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We are instituting a pilot program on one campus this year, whereby the principal and assistants will be required to wear body cameras at all times. We have had too many complaints of inappropriate conduct. 99% of the time our staff has done nothing wrong. So we think this new tech tool will help protect our staff from accusations of wrongdoing. Plus, when someone has done something wrong, we will have the evidence we need. A local technology store is underwriting the costs on this. So it looked like a good deal.
But the problem is human error. You see, they are supposed to turn the dadgum thing off at certain times. Like when they go to the bathroom.
We had our administrators wearing the cameras, just to get used to them, on our first days back as we prepare for the new year. Sure enough, Principal Notsosmart forgot to turn it off when he went to the john. And someone (we suspect the assistant principal) somehow got hold of the recording and posted it on YouTube.
It’s not very visually interesting. An incredibly close-up look at tile grout. And we hear the splashing of liquids, along with the voices of the principal and someone else, telling bad bathroom jokes. There is at least one loud bodily noise as well. It’s not racist or sexist or politically incorrect in the least. It’s just stupid and embarrassing. --WADDYATHINK?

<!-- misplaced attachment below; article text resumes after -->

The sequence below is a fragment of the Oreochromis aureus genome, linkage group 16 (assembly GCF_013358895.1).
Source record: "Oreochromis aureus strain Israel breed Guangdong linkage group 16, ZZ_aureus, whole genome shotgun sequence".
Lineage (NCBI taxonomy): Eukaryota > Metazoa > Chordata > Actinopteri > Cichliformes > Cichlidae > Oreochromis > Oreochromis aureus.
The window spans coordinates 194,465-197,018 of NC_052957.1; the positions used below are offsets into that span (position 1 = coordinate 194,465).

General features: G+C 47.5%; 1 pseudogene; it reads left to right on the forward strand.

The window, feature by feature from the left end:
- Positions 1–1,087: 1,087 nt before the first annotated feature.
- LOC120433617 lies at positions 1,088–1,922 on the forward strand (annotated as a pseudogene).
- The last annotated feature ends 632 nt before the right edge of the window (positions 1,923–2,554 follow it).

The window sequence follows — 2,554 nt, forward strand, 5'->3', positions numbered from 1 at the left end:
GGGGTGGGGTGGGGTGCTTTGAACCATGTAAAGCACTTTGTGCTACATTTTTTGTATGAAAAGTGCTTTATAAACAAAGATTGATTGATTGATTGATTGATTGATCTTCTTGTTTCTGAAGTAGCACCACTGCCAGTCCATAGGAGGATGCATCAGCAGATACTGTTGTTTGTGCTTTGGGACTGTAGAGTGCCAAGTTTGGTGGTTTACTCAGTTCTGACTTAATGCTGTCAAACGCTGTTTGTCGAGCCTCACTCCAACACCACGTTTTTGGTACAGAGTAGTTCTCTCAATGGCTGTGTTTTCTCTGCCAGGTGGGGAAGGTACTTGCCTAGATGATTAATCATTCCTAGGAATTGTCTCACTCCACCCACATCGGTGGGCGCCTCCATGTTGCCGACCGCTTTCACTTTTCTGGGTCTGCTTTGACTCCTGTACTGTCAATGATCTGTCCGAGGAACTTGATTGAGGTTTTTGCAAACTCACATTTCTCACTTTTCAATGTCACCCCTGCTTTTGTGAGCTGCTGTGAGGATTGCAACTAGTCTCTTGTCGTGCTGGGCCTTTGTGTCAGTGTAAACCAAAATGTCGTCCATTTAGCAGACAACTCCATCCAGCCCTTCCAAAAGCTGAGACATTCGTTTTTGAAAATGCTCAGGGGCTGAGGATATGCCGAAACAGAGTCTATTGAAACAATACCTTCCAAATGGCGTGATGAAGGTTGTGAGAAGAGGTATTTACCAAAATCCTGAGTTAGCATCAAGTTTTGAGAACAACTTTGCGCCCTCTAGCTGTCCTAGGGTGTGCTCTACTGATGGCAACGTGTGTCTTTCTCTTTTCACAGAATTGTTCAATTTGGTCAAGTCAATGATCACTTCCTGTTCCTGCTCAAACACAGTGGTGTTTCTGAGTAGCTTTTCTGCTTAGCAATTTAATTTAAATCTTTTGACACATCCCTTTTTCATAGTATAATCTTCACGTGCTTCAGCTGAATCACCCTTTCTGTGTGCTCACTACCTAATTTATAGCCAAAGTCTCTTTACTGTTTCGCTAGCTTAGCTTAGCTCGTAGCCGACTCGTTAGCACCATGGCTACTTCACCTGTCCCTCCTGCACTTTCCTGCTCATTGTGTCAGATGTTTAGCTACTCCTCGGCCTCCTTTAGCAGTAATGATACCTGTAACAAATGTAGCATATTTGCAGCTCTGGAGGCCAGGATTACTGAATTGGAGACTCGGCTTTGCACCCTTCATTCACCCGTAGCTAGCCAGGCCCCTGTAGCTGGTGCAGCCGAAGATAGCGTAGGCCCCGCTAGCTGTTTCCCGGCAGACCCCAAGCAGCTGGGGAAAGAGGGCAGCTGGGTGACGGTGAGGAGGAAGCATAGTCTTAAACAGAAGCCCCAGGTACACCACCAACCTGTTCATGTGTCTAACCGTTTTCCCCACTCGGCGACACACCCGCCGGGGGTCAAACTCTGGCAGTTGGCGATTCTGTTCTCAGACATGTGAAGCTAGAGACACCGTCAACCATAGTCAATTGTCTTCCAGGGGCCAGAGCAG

We think you should wait on Iowa. The Burlington Community School District in Iowa is reportedly outfitting its principals and assistants with body cameras for the upcoming school year. So it might be a good idea to let them be the test case with this new technology.
Here in Texas we have a legal issue to consider, as well as the likelihood of more embarrassing moments. Remember that we have a law that limits the authority of school officials to video or audio record students. Section 26.009 of the Education Code requires school officials to obtain written parent consent before making, or authorizing the making of, a video or audio recording of a student. There are some exceptions to that general rule. Among other exceptions, you can have cameras for purposes of safety in “common areas of the school or on school buses.” But if the principal is wearing the camera at all times, you are likely to move beyond those common areas. Besides, you already have the authority to put up a camera in the hallways, cafeteria and other “common areas.”
That new law that requires cameras in some of our special education classrooms is not in effect for this school year. It goes into effect with the start of the 2016-17 school year. So the current law restricts the use of video and audio recording, and we suspect that a body camera would seriously increase the risk of a violation of the current law.
So why not let the Hawkeye State take the lead on this. Best of luck to you and Principal Notsosmart.
DAWG BONE: PRINCIPALCAM: AN IDEA WHOSE TIME HAS NOT YET COME.